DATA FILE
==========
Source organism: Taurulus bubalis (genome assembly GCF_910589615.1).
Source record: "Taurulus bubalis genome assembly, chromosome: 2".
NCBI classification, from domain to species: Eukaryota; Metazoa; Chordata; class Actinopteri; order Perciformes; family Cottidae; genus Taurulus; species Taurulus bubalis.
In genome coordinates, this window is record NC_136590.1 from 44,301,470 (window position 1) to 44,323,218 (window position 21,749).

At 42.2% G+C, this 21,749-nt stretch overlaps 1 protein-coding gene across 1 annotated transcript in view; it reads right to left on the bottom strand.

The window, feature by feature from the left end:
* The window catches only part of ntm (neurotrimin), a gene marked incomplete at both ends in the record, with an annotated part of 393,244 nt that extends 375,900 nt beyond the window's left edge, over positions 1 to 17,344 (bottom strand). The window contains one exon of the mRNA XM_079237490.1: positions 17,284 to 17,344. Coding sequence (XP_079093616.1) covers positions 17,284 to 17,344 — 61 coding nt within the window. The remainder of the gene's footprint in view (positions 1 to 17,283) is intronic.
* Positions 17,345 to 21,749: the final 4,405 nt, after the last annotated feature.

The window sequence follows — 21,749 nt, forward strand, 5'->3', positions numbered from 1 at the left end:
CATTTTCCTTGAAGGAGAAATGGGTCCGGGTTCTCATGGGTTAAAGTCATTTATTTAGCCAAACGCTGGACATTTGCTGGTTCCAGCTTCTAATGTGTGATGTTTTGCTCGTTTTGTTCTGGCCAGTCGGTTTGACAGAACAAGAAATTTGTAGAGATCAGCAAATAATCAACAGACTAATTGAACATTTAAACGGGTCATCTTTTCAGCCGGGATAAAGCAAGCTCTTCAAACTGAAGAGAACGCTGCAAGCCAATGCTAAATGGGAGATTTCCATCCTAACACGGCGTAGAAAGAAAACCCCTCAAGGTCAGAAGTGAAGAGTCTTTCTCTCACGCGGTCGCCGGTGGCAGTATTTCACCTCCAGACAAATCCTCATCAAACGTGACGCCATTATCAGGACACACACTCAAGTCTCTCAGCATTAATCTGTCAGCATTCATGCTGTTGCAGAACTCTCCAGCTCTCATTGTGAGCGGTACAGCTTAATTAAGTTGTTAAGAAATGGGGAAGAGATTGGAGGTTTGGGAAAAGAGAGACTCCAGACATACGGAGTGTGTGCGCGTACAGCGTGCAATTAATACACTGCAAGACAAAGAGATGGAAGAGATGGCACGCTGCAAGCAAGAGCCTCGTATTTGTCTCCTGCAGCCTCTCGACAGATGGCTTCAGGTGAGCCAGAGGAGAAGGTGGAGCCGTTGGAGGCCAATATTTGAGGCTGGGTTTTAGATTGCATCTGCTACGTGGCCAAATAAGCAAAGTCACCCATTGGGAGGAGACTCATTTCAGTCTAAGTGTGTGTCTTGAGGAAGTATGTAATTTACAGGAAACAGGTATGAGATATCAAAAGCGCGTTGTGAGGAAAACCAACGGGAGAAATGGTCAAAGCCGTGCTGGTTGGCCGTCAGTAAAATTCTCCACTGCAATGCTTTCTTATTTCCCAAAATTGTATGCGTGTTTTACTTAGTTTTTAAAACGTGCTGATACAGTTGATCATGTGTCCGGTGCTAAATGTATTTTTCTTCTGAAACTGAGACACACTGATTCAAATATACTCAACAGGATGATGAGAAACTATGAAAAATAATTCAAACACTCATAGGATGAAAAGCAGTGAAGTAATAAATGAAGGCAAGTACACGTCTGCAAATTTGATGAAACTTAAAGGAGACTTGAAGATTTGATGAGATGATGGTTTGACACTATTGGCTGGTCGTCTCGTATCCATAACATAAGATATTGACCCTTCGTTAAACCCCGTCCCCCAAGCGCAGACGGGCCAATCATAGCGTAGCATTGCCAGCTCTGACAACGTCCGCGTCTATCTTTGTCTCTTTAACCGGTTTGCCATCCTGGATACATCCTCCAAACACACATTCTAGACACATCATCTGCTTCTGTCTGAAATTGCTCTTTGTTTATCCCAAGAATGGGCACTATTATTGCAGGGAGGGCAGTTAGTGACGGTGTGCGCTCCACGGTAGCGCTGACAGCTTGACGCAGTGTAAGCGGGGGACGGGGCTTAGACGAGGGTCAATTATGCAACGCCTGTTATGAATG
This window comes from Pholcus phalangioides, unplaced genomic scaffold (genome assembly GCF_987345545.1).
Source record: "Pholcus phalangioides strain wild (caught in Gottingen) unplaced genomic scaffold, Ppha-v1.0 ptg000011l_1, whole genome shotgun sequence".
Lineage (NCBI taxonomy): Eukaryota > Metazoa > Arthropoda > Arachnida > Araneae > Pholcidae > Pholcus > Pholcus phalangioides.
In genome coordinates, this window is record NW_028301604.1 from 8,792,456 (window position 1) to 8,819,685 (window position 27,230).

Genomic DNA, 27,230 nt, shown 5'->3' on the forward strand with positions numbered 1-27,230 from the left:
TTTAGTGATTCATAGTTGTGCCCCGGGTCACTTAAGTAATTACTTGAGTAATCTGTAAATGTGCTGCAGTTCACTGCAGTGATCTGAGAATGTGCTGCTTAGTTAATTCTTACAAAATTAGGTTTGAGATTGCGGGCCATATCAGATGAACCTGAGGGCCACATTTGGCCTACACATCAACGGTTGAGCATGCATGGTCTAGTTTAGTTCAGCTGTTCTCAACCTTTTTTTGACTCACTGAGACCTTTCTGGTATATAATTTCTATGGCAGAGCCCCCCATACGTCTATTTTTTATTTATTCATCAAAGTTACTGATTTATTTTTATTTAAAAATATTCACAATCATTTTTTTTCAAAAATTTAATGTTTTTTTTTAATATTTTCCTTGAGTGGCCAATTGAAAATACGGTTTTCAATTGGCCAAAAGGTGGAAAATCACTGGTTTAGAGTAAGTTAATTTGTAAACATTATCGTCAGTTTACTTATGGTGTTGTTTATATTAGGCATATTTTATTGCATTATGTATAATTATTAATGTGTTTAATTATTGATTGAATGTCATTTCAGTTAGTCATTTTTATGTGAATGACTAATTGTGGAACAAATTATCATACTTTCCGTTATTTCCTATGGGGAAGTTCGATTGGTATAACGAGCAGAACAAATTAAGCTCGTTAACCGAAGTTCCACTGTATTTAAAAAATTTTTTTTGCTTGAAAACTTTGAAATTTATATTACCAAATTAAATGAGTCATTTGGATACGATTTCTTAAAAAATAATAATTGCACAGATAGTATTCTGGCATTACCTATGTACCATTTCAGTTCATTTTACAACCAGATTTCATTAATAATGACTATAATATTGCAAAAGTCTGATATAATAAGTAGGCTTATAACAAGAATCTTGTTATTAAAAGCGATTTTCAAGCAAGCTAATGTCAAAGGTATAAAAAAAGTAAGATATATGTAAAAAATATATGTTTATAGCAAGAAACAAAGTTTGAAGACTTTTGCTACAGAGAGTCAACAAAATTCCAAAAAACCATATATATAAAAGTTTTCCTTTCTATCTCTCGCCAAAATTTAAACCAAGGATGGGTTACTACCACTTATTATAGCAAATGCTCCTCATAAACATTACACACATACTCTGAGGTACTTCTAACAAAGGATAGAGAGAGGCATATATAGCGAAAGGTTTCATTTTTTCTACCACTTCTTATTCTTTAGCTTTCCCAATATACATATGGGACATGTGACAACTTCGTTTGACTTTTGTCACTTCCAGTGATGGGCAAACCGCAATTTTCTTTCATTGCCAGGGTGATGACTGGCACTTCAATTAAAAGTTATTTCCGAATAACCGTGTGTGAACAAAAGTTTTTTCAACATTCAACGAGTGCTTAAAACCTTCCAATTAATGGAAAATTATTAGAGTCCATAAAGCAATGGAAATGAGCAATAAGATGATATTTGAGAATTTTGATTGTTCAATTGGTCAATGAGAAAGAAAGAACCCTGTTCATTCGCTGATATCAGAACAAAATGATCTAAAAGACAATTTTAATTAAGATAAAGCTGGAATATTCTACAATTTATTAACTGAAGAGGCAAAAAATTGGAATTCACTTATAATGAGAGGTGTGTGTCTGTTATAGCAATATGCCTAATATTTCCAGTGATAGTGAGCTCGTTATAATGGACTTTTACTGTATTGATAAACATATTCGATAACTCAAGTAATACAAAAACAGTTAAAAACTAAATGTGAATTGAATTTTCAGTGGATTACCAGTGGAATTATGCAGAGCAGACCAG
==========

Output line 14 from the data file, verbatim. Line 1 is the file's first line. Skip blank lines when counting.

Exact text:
In genome coordinates, this window is record NW_028301604.1 from 8,792,456 (window position 1) to 8,819,685 (window position 27,230).